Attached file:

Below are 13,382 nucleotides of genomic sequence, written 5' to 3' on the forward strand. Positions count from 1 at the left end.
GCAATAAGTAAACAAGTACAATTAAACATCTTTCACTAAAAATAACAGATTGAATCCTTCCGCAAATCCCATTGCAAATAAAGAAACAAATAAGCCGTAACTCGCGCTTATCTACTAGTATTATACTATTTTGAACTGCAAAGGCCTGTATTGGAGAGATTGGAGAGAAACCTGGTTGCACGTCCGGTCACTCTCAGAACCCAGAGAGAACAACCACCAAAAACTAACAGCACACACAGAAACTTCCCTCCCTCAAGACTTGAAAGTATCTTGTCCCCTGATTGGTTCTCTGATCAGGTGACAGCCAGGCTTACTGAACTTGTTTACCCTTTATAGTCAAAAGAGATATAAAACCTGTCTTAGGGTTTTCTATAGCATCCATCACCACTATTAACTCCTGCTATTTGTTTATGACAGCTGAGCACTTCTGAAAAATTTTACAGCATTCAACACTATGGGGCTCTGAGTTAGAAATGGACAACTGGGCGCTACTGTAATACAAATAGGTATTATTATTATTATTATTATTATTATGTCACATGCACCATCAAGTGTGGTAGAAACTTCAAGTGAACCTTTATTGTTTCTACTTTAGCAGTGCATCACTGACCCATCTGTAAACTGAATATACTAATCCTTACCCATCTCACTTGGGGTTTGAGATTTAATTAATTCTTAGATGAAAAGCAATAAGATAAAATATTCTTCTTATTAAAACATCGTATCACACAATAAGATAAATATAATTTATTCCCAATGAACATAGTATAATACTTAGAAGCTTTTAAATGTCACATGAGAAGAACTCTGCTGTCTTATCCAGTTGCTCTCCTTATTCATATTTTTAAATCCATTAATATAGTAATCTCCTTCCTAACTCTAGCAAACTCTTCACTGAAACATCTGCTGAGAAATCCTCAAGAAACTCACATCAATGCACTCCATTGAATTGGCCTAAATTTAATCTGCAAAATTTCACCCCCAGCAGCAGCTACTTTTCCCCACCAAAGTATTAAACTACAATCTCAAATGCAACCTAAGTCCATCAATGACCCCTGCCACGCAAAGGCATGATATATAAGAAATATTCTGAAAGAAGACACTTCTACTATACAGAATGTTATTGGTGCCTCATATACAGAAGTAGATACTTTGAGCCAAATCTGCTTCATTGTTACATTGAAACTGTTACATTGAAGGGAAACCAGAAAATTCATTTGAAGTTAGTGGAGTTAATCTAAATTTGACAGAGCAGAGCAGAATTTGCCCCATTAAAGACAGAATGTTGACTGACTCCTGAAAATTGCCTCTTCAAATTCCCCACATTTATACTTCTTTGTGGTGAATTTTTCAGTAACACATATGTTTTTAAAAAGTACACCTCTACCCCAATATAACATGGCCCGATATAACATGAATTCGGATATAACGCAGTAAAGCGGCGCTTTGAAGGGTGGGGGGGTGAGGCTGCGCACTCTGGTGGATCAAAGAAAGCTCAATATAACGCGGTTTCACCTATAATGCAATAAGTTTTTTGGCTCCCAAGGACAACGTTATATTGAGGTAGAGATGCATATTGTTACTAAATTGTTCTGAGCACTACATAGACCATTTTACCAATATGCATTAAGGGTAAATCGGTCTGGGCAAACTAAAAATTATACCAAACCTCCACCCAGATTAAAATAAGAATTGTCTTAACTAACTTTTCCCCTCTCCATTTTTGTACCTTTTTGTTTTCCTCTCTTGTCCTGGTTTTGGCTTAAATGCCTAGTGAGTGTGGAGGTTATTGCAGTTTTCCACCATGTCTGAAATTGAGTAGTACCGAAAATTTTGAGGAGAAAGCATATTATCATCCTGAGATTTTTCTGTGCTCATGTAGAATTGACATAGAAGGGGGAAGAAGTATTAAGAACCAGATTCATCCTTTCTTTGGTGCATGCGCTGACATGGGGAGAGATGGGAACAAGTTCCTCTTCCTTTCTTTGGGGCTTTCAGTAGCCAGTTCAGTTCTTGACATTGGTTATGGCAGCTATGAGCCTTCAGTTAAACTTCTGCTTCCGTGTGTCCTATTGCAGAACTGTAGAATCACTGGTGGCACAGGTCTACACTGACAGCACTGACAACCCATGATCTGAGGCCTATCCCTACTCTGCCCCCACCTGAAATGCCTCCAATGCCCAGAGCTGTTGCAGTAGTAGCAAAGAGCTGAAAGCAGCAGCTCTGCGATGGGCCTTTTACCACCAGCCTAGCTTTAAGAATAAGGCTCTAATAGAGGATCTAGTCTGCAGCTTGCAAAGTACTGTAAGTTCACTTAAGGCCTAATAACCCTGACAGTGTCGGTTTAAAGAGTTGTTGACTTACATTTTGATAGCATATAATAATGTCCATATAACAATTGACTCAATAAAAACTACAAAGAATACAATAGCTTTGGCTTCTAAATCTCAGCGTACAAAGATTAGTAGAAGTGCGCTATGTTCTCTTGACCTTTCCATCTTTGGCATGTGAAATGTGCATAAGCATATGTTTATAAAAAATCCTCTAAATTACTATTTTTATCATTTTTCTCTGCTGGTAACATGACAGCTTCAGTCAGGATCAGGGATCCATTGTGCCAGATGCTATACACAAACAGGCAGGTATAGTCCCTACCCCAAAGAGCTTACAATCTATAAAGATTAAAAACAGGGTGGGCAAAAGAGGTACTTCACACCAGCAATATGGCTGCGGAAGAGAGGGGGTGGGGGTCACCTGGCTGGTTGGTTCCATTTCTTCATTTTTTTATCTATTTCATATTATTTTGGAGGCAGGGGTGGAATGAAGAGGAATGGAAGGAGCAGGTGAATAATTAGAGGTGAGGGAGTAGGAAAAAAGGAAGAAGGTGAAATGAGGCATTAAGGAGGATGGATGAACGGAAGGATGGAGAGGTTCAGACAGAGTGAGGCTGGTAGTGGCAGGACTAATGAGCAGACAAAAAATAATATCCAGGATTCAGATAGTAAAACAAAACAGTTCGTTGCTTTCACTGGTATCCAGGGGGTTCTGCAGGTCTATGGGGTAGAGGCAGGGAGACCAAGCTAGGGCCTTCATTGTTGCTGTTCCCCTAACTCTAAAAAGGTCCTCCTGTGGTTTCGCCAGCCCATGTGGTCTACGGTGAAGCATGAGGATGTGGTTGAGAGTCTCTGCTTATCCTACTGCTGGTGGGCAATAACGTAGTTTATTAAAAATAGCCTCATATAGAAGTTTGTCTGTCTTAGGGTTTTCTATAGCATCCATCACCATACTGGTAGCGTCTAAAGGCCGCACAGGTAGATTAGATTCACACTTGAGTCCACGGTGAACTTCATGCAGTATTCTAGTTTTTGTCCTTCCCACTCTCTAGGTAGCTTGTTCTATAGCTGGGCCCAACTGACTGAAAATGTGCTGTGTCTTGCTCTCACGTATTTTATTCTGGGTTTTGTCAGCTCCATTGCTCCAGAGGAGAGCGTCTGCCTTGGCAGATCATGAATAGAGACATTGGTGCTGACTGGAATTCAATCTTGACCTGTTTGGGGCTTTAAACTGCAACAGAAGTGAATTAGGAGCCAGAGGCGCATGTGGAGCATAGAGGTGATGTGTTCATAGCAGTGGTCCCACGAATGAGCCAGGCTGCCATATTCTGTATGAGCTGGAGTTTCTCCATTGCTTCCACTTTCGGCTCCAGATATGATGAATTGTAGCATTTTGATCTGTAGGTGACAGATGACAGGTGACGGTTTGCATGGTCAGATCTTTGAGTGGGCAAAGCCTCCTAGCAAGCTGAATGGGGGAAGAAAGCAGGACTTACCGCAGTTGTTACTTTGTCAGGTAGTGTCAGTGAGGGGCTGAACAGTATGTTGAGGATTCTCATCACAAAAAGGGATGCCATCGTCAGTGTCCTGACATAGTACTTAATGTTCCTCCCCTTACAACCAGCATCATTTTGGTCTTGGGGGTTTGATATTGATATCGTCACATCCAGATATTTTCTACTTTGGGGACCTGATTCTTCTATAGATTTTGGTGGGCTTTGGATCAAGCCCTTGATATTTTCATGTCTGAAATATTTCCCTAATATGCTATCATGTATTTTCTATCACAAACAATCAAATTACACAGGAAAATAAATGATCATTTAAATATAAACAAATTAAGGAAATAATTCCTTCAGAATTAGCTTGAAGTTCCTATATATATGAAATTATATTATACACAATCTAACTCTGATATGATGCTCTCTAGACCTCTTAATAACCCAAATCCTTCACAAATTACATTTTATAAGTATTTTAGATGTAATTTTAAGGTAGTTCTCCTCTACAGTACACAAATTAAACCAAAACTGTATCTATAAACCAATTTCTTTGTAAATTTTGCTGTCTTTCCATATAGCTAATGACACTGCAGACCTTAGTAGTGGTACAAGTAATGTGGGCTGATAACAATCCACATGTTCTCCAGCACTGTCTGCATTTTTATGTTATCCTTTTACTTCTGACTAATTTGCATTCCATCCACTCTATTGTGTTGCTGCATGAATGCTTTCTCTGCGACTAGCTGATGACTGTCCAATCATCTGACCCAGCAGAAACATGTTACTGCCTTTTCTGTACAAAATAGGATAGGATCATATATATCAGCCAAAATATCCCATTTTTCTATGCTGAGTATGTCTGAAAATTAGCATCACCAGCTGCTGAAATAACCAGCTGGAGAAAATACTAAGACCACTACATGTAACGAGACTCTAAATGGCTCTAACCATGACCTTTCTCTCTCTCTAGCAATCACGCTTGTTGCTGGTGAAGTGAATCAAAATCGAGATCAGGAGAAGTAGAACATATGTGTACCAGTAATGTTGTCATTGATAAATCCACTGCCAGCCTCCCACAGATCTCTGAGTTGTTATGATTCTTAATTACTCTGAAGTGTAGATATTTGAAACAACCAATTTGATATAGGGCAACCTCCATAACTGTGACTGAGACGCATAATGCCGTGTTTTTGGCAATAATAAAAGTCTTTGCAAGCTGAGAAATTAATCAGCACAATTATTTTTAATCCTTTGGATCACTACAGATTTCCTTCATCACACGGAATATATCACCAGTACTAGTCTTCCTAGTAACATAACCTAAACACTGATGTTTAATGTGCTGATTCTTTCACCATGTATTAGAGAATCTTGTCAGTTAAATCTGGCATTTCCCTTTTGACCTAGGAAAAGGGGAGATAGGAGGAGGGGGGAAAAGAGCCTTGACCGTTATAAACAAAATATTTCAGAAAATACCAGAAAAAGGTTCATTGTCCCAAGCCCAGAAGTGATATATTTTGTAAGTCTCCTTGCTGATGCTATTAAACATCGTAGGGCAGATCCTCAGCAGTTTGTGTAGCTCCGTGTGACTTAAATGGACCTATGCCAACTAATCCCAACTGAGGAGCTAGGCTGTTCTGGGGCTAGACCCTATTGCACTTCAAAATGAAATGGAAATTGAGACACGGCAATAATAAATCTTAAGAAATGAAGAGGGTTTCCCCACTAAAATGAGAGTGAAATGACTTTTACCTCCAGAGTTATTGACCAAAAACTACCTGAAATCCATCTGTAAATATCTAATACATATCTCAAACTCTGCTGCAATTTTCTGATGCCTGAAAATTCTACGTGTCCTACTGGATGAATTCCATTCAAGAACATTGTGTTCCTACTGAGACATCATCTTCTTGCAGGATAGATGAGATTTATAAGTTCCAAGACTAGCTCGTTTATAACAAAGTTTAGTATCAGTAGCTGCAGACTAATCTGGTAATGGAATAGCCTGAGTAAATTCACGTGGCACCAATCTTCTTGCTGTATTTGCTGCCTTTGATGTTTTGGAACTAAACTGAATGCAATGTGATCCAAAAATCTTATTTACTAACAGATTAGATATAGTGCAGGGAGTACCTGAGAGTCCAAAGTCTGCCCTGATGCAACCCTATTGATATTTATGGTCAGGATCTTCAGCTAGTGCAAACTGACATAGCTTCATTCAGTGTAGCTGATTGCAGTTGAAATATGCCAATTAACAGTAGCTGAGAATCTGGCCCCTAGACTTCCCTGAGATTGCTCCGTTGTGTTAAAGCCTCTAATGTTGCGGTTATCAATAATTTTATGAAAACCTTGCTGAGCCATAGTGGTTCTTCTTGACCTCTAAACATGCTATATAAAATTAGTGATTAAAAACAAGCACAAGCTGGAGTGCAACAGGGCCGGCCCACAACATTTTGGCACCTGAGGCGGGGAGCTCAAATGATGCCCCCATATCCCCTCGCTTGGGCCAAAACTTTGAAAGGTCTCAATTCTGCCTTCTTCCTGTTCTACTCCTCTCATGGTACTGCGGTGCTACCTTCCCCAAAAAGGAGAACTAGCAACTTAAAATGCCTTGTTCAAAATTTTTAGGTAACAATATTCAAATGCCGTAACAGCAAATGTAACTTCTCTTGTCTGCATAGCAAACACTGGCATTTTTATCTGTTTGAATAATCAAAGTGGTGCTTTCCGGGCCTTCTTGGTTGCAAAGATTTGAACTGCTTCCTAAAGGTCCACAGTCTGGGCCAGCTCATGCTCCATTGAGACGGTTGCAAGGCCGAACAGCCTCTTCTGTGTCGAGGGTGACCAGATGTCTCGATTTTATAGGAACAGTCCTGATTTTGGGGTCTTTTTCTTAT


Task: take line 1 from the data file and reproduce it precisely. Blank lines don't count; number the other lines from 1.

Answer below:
Below are 13,382 nucleotides of genomic sequence, written 5' to 3' on the forward strand. Positions count from 1 at the left end.